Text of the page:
There is an India that will appreciate Delhi Belly, and I credit the always astute Aamir Khan for understanding that fact. Khan put his money behind a project like Peepli Live, written by two unknown writers from Delhi -- Anusha Rizvi and Mahmood Farooqui. This time also he has taken the risk of investing in a fresh script by a young unknown Los Angeles-based scriptwriter Akshat Varma. Needless to say the risk was worth taking.
Delhi Belly is an ensemble piece with three male roommates, Tashi (Imran Khan), Nitin (Kunaal Roy Kapur) and Arup (Vir Das), and two almost wacky women in Tashi's life -- his rich fiancée Sonia (Shenaz Treasury) and a free-spirited colleague Menaka (Poorna Jagannath). There's a series of coincidences and accidental exchanges. A bag containing some very expensive diamonds gets mixed up with another carrying a stool sample (yes, one character in the film has a case of Delhi belly after eating tandoori chicken from a street vendor, and yes, the film has one very gross shot of a yucky case of diarrhoea). Toss that up with a handful of moronic, yet sometimes cruel mobsters, a Tarantinoesque shoot-out straight from the climax scene in the 1993 classic comic thriller True Romance, and even homage to my favourite television sit-com Seinfeld, and you get Delhi Belly. Well mostly!
The film has some really clever writing and is ably director by Abhinay Deo who seems to be having a blast making the film with his ensemble actors. But what appears smart and fresh also starts to get a bit tiresome in the second half -- especially the toilet humour and loud crude sounds of a character passing gas. Such humour sometimes works in the Farrelly Brothers' films -- from Me, Myself and Irene to Hall Pass and also in the Harold and Kumar franchise. But this is new territory for Indian cinema. Perhaps it will work in Delhi Belly for some people because the film is mostly in English, but peppered with a touch of Hindi. I did have a problem with the use of what to me is the crudest word in the Hindi language -- the one that describes human faeces. But that is a personal issue that I need to get over.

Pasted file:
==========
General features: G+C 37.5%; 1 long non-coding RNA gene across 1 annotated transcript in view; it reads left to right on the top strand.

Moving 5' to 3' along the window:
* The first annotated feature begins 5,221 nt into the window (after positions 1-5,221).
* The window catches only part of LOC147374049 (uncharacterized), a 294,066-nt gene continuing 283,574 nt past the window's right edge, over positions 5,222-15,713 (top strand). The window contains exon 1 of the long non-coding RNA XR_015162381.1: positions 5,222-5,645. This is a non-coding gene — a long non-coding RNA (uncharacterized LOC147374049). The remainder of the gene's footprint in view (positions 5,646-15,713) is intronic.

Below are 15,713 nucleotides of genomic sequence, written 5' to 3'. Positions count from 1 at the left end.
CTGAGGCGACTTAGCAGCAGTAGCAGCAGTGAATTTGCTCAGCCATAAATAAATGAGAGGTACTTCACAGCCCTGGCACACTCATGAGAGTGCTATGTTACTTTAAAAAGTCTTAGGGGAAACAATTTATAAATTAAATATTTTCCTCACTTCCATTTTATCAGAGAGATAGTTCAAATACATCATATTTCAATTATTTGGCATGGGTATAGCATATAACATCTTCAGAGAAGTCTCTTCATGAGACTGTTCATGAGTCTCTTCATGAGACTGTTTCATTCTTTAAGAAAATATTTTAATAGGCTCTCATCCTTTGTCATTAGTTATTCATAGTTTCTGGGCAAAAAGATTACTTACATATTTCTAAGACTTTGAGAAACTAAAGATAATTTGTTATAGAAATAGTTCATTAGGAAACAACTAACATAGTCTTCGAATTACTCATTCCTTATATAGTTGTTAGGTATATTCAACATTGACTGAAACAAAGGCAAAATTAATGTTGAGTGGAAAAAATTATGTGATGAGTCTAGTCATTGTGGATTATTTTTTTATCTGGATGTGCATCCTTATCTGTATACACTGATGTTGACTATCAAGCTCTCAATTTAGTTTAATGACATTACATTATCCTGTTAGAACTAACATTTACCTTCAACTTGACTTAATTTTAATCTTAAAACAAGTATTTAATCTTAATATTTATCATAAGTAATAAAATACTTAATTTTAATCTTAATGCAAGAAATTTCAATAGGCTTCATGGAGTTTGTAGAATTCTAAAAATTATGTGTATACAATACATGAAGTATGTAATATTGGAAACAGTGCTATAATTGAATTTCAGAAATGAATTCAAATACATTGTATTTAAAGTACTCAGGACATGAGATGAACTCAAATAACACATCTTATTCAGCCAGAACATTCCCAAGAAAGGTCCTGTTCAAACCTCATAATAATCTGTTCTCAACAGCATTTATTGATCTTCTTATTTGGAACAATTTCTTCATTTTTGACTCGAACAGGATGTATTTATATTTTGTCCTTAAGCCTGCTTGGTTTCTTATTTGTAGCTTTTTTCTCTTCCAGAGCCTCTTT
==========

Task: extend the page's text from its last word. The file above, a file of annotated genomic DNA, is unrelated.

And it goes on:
The five main actors seem very comfortable acting in English, playing likeable goofy characters, unlike the Bollywood stars of another generation, such as Salman Khan and Aishwarya Rai, who get so stiff acting in English. Imran Khan is a pleasant surprise as he sheds his sappy Bollywood lover-boy performances for a definitely more intelligently carved out character. Jagannathan and Treasury (both currently living in New York) provide fun quirky touches to Khan's more straight-laced personality.
What the film fails to do is to capture the ethos and the spirit of Delhi. Delhi Belly could have been set just about anywhere in India. Despite many outdoor shots of India's crowded capital city, there is practically no Delhi in the film's characters. For that one has to revisit Habib Faisal's two remarkable scripts -- Do Dooni Chaar and Band Baaja Baaraat.
Finally a word about the film's much talked about disco inspired item number by Aamir Khan. That item number appears at the end of the film. Until then Khan has had no presence in the film. The song and the dance -- a spoof and also homage to the days of Bappi Lahiri and Mithun Chakraborty -- is fun to watch. Khan is hilarious. But Khan being the star he is, this one song overshadows everything we have seen in the film. We almost forget Abhinay Deo's film and his likeable ensemble cast. So, while it is cool, the item number is also a disservice to Delhi Belly.